Emergencies

Women and children are disproportionately affected by natural disaster and war - pregnant women face dangerous deliveries and, in unprotected refugee settlements, rape, trafficking and gender-based violence increase. IPPF delivers essential lifesaving services for women, men and children in times of crisis.

Donate now to support our humanitarian response to Hurricanes Maria, Irma, Jose, and Katia and the earthquakes in Mexico . Four hurricanes and two earthquakes have hit America and the Carribean in the last weeks. The situation is unprecedented and ...
Just one day after the floods, the local clinic re-opened to ensure the displaced communities sexual reproductive and health needs were met.
Sudemala and her family were forced to leave all their possessions behind once the flash floods reached her home.
Flash flood in Sri Lanka affected over half a million people and natural disasters like this disproportionately affect women and girls who are at a greater risk of sexual violence.
Resource type
Slideshow
Incessant rains across Sri Lanka during May 2017 affected over half a million people in seven districts. Most affected was the Ratnapura district where over 20,000 people faced flash floods, and where 46 deaths were reported.
Just before midday on Saturday 25 April 2015, a 7.8 magnitude earthquake shook Nepal, causing massive devastation and loss of life. It was the worst natural disaster to strike the country for 80 years – and one the country is ...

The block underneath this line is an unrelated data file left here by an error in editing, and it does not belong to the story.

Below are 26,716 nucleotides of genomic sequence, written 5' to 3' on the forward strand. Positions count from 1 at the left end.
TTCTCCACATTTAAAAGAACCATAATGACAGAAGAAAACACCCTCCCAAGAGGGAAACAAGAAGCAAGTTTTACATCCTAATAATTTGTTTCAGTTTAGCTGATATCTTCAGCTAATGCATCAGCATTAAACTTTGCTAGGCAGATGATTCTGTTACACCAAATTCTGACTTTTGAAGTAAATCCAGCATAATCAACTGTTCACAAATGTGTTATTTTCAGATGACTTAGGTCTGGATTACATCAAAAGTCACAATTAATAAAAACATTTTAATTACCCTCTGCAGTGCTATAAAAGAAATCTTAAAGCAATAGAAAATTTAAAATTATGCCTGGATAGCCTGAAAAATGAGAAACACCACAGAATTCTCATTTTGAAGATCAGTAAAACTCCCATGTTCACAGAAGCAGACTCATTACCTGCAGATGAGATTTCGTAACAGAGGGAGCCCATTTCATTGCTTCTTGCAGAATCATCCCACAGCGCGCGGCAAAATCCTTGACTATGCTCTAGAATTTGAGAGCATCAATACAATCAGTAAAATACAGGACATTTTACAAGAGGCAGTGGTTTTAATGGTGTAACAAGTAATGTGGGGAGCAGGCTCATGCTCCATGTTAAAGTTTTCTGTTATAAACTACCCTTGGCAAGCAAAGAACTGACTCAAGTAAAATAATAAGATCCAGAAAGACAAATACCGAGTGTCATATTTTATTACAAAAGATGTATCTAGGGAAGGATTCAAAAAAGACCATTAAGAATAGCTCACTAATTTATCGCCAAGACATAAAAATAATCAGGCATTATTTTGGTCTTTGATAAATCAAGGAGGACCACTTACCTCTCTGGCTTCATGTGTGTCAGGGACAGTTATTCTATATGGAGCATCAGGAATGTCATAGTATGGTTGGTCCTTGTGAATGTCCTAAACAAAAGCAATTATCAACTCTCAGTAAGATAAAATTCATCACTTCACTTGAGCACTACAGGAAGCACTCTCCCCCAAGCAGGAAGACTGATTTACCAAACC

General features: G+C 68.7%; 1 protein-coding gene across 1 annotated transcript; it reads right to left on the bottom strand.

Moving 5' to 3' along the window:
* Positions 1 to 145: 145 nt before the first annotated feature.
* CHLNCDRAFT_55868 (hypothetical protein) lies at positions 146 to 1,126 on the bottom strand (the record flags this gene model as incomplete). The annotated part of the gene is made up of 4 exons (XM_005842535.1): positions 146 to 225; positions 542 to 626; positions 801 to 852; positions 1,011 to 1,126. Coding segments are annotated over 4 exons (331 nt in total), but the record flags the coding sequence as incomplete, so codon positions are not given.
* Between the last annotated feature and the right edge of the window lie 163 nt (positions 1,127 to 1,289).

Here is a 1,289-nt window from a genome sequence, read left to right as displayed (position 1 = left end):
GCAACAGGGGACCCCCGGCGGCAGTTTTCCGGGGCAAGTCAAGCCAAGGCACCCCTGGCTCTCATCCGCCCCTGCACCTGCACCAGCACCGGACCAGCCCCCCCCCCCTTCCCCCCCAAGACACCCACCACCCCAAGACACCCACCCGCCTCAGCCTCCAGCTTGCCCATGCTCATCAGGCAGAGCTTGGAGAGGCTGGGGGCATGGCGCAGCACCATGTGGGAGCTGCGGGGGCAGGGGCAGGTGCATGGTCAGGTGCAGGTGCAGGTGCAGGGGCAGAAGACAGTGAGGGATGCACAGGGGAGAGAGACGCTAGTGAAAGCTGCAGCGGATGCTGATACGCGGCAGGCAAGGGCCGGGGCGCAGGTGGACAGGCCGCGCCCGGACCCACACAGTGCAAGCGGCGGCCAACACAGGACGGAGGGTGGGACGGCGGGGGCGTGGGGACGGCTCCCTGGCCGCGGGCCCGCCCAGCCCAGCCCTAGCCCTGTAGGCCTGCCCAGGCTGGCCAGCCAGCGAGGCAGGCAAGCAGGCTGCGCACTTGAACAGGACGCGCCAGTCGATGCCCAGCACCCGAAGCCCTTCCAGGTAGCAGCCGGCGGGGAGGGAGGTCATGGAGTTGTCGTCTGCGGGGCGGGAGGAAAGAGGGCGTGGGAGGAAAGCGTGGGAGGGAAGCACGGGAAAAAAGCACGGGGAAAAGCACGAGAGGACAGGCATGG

Muna Shrestha lives with her husband and two children in Bakultar, a rambling village of mud houses, tea shacks and vegetable, miles off a main road, at the end of a long dirt track in Kavre district, a few hours ...
“After the earthquake, there were so many problems. So many homes were destroyed. People are still living in temporary homes because they’re unable to rebuild their homes.” Pasang Tamang lives in Gatlang, high up in the mountains of northern Nepal, ...
Two years after the earthquake that struck Nepal in April 2015, the village of Gatlang in the country’s mountainous north still lies in partial ruin. Families are still living in temporary shelters, unable to afford the enormous cost of rebuilding their old home.
For 22-year-old student Anjal Auwal, April 25 began as an ordinary day. She had been up late the night, preparing for an exam. Tired after revising, she woke up late and went into the kitchen to eat. It was then that the earthquake struck. “When it struck and I saw the walls shaking and falling down, I collapsed,” Anjal says. “I knew nothing after that. It was just like a dream.